October has just ended, and the spawning of spring-run Chinook salmon should be nearing completion. The winter-run have already finished spawning, and their eggs are now hatching. The fall-run salmon are in the rivers and beginning their spawning on the Hunter’s Moon. The fall-run are often neglected after the two endangered runs are complete. There are actions needed now to protect this biggest and most important run. After all, the California Fish and Game Commission sacrificed the commercial and sport salmon fishing this year to let the fall-run recover from record lows.
The first signs of trouble in 2023 came with the the low number of returning Central Valley spring-run Chinook Salmon this year. The decline was indicative of a sudden drastic collapse in all the salmon runs around the Central Valley.
In the northern Sacramento Valley, there are the Clear Creek and Battle Creek spring-run populations. In the middle Sacramento Valley, there are the Mill and Deer Creeks populations with their remnant counterparts in nearby Big Chico and Antelope Creeks. There is also the relatively robust (until 2023) Butte Creek population. Then there is the Feather-Yuba population in the lower Sacramento Valley. Finally, there is the new population being restored in the upper San Joaquin River near Fresno. An October 11, 2023 joint news release from NMFS and CDFW describes the numbers of returning spring-run this year as drastically low, to the point that fishery agencies have begun capturing the wild yearlings still residing in the spawning creeks and transporting them to a UC Davis conservation hatchery to preserve the species.
An immediate need is to focus attention on the fall-run Chinook that normally pour into the rivers and begin spawning with the Hunter’s Moon. Water year 2023 was a wet year, and salmon fishing has been closed in anticipation of predicted low numbers in this year’s spawning run. It turns out drought years 2021 and 2022 had worse-than-predicted effects on the Valley salmon.
The news release from NMFS and CDFW says, “While other year-classes (or cohorts) will return in coming years, the 2019-2022 drought impacted multiple cohorts, increasing risks for extirpation.” Actually, 2019 was a wet year and 2020 was a below-normal water year. It is brood-years 2020, 2021, 2022, and now 2023, that the 2021-2022 drought damaged from many different directions. Looking ahead, there is a bad forecast for the coming years. Poor brood years 2020-2023 will lead to poor brood years in 2024-2027, and so on, unless we pay attention now to this year’s fall run.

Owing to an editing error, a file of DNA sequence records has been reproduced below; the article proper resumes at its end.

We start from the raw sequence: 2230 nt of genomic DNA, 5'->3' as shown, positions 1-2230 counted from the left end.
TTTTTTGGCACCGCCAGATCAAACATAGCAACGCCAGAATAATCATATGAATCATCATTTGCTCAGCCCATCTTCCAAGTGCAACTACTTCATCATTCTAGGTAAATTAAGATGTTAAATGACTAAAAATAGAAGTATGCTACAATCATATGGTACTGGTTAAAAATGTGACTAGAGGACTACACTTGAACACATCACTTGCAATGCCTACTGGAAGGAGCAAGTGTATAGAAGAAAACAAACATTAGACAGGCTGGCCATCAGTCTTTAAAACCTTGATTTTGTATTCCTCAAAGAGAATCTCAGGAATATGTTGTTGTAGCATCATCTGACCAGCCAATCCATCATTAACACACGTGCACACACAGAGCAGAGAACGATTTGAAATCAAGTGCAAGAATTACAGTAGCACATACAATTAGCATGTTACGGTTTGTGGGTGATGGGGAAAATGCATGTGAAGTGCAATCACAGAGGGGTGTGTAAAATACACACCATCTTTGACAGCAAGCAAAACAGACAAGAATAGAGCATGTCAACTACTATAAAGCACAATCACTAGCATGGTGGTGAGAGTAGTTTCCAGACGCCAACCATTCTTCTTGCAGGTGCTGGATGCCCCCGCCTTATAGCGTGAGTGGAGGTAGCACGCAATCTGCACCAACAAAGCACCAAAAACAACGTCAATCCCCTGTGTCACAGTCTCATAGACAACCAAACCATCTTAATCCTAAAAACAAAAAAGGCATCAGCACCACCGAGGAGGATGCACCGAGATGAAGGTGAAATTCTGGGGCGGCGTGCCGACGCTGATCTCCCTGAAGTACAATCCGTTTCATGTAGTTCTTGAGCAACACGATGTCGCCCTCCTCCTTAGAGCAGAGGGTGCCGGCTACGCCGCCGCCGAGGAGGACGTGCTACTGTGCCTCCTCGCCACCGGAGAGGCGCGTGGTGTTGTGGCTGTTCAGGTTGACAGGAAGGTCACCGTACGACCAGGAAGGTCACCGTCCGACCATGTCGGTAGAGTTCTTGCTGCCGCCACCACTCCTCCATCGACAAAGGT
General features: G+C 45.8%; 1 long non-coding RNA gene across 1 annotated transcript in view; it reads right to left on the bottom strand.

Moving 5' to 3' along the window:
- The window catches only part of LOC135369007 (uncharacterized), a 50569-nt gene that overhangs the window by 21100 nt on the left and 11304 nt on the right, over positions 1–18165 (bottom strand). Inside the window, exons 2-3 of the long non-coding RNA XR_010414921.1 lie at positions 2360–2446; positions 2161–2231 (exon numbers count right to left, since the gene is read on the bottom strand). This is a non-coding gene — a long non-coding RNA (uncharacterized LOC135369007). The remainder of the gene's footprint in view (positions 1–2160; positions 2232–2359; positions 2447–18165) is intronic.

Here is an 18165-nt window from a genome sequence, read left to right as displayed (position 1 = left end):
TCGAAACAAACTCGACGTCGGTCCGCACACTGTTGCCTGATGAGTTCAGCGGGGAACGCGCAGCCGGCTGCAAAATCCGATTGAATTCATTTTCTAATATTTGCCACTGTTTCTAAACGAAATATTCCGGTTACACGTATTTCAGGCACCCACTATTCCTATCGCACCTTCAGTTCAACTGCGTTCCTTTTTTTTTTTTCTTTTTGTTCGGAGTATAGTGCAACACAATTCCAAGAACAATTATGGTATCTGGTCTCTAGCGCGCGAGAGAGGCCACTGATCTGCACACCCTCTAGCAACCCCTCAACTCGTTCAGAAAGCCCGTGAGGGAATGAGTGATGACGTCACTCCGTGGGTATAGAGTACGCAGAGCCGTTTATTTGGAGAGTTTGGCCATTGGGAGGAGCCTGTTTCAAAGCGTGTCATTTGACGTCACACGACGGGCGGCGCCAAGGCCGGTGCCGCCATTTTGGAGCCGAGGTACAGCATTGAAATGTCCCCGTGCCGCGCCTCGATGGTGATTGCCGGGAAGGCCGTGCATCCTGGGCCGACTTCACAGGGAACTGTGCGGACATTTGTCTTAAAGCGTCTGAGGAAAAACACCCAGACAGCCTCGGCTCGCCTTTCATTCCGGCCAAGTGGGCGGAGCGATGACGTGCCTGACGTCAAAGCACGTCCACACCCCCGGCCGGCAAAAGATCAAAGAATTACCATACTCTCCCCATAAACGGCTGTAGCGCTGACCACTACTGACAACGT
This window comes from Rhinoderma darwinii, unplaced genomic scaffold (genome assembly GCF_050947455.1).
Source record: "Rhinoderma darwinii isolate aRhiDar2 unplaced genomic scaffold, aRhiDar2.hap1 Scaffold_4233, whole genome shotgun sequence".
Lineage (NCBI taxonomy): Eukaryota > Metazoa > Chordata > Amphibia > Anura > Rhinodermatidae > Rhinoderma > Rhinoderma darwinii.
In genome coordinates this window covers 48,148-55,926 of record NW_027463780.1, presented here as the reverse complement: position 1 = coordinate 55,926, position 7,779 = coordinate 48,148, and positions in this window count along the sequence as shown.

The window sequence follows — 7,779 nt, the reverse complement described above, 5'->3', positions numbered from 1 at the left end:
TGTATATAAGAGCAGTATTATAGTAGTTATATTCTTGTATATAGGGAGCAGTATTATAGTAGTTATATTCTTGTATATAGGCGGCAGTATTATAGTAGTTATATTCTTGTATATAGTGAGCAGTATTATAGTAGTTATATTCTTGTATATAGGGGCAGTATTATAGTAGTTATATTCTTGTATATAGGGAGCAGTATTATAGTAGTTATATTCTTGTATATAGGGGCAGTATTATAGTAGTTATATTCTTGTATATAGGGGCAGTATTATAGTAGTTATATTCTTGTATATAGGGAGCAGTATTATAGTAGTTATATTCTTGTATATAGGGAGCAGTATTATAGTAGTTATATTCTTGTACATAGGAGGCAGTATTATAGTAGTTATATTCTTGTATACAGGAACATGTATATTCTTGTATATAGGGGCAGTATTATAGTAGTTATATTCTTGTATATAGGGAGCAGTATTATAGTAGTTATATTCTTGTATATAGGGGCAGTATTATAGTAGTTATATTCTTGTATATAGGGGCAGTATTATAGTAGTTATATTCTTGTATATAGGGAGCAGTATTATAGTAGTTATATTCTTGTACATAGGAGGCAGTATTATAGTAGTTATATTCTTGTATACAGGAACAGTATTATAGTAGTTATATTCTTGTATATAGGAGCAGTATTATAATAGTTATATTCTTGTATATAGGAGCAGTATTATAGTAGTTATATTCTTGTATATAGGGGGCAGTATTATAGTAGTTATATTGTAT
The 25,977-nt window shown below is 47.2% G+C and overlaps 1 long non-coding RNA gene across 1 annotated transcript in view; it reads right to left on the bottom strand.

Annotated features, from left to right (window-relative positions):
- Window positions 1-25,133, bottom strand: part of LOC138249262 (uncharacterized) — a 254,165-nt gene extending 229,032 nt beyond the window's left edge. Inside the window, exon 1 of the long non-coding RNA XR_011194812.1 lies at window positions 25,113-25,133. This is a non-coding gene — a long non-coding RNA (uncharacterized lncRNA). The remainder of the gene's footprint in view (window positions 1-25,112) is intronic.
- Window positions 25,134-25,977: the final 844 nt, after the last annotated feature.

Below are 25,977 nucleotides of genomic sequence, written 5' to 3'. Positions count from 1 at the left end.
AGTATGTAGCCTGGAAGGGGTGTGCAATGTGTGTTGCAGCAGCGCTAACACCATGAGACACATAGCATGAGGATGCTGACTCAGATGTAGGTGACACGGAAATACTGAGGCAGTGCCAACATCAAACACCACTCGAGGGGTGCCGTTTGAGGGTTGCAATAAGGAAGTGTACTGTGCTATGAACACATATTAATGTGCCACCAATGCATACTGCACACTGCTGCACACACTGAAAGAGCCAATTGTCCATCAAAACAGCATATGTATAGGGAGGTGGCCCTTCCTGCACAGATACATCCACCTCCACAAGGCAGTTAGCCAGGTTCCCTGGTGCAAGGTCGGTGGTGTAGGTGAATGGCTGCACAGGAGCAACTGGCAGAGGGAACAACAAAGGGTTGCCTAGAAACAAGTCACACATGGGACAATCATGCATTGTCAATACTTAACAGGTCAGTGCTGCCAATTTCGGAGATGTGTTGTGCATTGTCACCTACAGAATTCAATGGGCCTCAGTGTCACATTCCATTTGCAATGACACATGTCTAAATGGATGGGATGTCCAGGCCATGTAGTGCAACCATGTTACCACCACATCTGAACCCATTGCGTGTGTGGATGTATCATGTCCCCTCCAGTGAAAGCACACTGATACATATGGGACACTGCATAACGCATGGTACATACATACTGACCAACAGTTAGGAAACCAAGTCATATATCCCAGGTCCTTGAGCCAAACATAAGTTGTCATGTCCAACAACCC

The Actions Needed Now – Starting the First of November:
1. An intensive monitoring program to assess the damage.
2. Remaining wild and hatchery salmon need maximum protection – this includes a temporary conservation hatchery.
3. This year’s production, no matter how minuscule, must be protected. A substantial portion of the juveniles should be rescued and preserved. If water year 2024 turns dry this winter, fry, fingerling, and pre-smolt salmon from all races should be captured and eventually transported to the Bay unless significant strategic, coordinated flow pulses can be provided or occur naturally.
4. All hatchery smolts should have at least an adipose fin-clip mark. As many as possible should be released to the Bay or coast for maximum survival. The marks will be important to differentiate between hatchery and natural-born salmon in the coming years.
5. At locations where migrating adult spring-run salmon potentially originating from Clear, Battle, Mill, Deer, and Butte creeks are clearly stuck or off-course during fall-winter-spring of water year 2024, and where it is possible to collect them, fish agencies should attempt to capture them and return them to their natal stream or to the conservation hatchery. Locations include weirs, dams, ladders, or traps, as well as hatcheries. This will require Genetic Stock Identification (GSI).